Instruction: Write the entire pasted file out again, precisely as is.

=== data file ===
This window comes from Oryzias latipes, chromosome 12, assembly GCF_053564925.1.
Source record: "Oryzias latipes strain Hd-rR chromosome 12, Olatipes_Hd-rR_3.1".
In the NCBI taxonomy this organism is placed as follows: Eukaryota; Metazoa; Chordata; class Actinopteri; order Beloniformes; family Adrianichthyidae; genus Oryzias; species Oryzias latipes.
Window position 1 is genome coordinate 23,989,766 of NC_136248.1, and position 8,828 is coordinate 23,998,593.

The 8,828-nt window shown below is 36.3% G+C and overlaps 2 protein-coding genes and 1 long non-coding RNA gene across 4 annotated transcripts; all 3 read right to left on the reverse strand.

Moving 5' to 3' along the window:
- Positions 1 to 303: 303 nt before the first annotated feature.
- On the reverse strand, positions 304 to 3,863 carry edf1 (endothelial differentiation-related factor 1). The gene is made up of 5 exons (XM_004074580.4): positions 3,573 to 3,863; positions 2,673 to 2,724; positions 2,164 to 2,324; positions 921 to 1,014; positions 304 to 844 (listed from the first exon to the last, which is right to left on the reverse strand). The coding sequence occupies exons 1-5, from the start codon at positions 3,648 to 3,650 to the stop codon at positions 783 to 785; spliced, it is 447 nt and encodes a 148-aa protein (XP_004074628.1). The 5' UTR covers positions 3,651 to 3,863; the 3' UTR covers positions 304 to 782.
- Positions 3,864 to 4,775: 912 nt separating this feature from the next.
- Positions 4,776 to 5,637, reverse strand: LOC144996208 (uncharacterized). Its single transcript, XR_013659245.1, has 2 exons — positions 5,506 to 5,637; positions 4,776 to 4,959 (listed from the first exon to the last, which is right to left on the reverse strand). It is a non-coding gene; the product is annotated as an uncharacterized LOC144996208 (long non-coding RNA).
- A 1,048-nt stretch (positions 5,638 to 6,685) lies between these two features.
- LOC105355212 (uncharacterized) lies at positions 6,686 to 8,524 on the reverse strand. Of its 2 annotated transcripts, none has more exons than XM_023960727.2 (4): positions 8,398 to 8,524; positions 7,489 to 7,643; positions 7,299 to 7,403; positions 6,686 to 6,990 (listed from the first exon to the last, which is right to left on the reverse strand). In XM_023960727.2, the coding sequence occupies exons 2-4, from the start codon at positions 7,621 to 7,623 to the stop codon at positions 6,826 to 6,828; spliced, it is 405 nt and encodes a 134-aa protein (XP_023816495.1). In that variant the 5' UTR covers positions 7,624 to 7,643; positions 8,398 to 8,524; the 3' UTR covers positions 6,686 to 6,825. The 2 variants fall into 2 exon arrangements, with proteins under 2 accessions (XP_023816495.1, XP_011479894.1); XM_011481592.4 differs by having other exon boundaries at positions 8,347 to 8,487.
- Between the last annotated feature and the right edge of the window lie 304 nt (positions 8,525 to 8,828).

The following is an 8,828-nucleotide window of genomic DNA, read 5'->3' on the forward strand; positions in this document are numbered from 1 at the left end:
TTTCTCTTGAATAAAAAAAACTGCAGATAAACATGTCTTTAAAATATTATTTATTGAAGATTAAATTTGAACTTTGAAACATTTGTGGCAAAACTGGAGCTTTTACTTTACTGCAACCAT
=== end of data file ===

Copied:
This window comes from Oryzias latipes, chromosome 12, assembly GCF_053564925.1.
Source record: "Oryzias latipes strain Hd-rR chromosome 12, Olatipes_Hd-rR_3.1".
In the NCBI taxonomy this organism is placed as follows: Eukaryota; Metazoa; Chordata; class Actinopteri; order Beloniformes; family Adrianichthyidae; genus Oryzias; species Oryzias latipes.
Window position 1 is genome coordinate 23,989,766 of NC_136248.1, and position 8,828 is coordinate 23,998,593.

The 8,828-nt window shown below is 36.3% G+C and overlaps 2 protein-coding genes and 1 long non-coding RNA gene across 4 annotated transcripts; all 3 read right to left on the reverse strand.

Moving 5' to 3' along the window:
- Positions 1 to 303: 303 nt before the first annotated feature.
- On the reverse strand, positions 304 to 3,863 carry edf1 (endothelial differentiation-related factor 1). The gene is made up of 5 exons (XM_004074580.4): positions 3,573 to 3,863; positions 2,673 to 2,724; positions 2,164 to 2,324; positions 921 to 1,014; positions 304 to 844 (listed from the first exon to the last, which is right to left on the reverse strand). The coding sequence occupies exons 1-5, from the start codon at positions 3,648 to 3,650 to the stop codon at positions 783 to 785; spliced, it is 447 nt and encodes a 148-aa protein (XP_004074628.1). The 5' UTR covers positions 3,651 to 3,863; the 3' UTR covers positions 304 to 782.
- Positions 3,864 to 4,775: 912 nt separating this feature from the next.
- Positions 4,776 to 5,637, reverse strand: LOC144996208 (uncharacterized). Its single transcript, XR_013659245.1, has 2 exons — positions 5,506 to 5,637; positions 4,776 to 4,959 (listed from the first exon to the last, which is right to left on the reverse strand). It is a non-coding gene; the product is annotated as an uncharacterized LOC144996208 (long non-coding RNA).
- A 1,048-nt stretch (positions 5,638 to 6,685) lies between these two features.
- LOC105355212 (uncharacterized) lies at positions 6,686 to 8,524 on the reverse strand. Of its 2 annotated transcripts, none has more exons than XM_023960727.2 (4): positions 8,398 to 8,524; positions 7,489 to 7,643; positions 7,299 to 7,403; positions 6,686 to 6,990 (listed from the first exon to the last, which is right to left on the reverse strand). In XM_023960727.2, the coding sequence occupies exons 2-4, from the start codon at positions 7,621 to 7,623 to the stop codon at positions 6,826 to 6,828; spliced, it is 405 nt and encodes a 134-aa protein (XP_023816495.1). In that variant the 5' UTR covers positions 7,624 to 7,643; positions 8,398 to 8,524; the 3' UTR covers positions 6,686 to 6,825. The 2 variants fall into 2 exon arrangements, with proteins under 2 accessions (XP_023816495.1, XP_011479894.1); XM_011481592.4 differs by having other exon boundaries at positions 8,347 to 8,487.
- Between the last annotated feature and the right edge of the window lie 304 nt (positions 8,525 to 8,828).

The following is an 8,828-nucleotide window of genomic DNA, read 5'->3' on the forward strand; positions in this document are numbered from 1 at the left end:
TTTCTCTTGAATAAAAAAAACTGCAGATAAACATGTCTTTAAAATATTATTTATTGAAGATTAAATTTGAACTTTGAAACATTTGTGGCAAAACTGGAGCTTTTACTTTACTGCAACCAT